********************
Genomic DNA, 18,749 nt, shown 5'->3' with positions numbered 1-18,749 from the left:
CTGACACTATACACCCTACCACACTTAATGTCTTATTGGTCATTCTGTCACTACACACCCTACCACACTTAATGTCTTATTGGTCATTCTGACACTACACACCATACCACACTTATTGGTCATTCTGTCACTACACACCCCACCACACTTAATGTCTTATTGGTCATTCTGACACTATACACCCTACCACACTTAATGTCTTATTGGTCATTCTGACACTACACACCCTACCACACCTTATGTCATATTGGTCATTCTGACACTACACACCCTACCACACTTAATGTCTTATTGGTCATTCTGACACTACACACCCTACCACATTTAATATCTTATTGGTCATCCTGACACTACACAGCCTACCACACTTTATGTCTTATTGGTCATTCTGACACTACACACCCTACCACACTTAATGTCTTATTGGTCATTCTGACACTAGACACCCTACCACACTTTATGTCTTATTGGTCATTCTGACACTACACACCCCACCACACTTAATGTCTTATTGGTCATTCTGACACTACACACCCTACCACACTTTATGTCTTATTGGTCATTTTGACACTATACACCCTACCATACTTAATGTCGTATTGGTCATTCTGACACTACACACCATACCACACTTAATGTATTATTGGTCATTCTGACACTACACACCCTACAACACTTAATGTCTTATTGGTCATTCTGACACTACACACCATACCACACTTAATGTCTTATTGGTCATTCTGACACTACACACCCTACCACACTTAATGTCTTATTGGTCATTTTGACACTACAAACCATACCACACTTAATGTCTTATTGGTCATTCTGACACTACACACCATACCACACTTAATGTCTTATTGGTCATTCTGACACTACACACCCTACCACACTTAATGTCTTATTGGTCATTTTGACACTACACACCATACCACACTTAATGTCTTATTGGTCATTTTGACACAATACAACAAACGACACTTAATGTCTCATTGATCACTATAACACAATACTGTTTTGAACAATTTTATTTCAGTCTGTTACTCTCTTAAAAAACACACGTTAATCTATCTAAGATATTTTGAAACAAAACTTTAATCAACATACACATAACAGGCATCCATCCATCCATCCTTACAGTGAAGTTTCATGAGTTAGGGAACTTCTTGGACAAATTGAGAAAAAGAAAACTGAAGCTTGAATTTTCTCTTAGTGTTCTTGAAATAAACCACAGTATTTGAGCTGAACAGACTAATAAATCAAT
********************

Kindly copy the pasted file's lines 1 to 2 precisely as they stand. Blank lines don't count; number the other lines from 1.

Genomic DNA, 18,749 nt, shown 5'->3' with positions numbered 1-18,749 from the left:
CTGACACTATACACCCTACCACACTTAATGTCTTATTGGTCATTCTGTCACTACACACCCTACCACACTTAATGTCTTATTGGTCATTCTGACACTACACACCATACCACACTTATTGGTCATTCTGTCACTACACACCCCACCACACTTAATGTCTTATTGGTCATTCTGACACTATACACCCTACCACACTTAATGTCTTATTGGTCATTCTGACACTACACACCCTACCACACCTTATGTCATATTGGTCATTCTGACACTACACACCCTACCACACTTAATGTCTTATTGGTCATTCTGACACTACACACCCTACCACATTTAATATCTTATTGGTCATCCTGACACTACACAGCCTACCACACTTTATGTCTTATTGGTCATTCTGACACTACACACCCTACCACACTTAATGTCTTATTGGTCATTCTGACACTAGACACCCTACCACACTTTATGTCTTATTGGTCATTCTGACACTACACACCCCACCACACTTAATGTCTTATTGGTCATTCTGACACTACACACCCTACCACACTTTATGTCTTATTGGTCATTTTGACACTATACACCCTACCATACTTAATGTCGTATTGGTCATTCTGACACTACACACCATACCACACTTAATGTATTATTGGTCATTCTGACACTACACACCCTACAACACTTAATGTCTTATTGGTCATTCTGACACTACACACCATACCACACTTAATGTCTTATTGGTCATTCTGACACTACACACCCTACCACACTTAATGTCTTATTGGTCATTTTGACACTACAAACCATACCACACTTAATGTCTTATTGGTCATTCTGACACTACACACCATACCACACTTAATGTCTTATTGGTCATTCTGACACTACACACCCTACCACACTTAATGTCTTATTGGTCATTTTGACACTACACACCATACCACACTTAATGTCTTATTGGTCATTTTGACACAATACAACAAACGACACTTAATGTCTCATTGATCACTATAACACAATACTGTTTTGAACAATTTTATTTCAGTCTGTTACTCTCTTAAAAAACACACGTTAATCTATCTAAGATATTTTGAAACAAAACTTTAATCAACATACACATAACAGGCATCCATCCATCCATCCTTACAGTGAAGTTTCATGAGTTAGGGAACTTCTTGGACAAATTGAGAAAAAGAAAACTGAAGCTTGAATTTTCTCTTAGTGTTCTTGAAATAAACCACAGTATTTGAGCTGAACAGACTAATAAATCAAT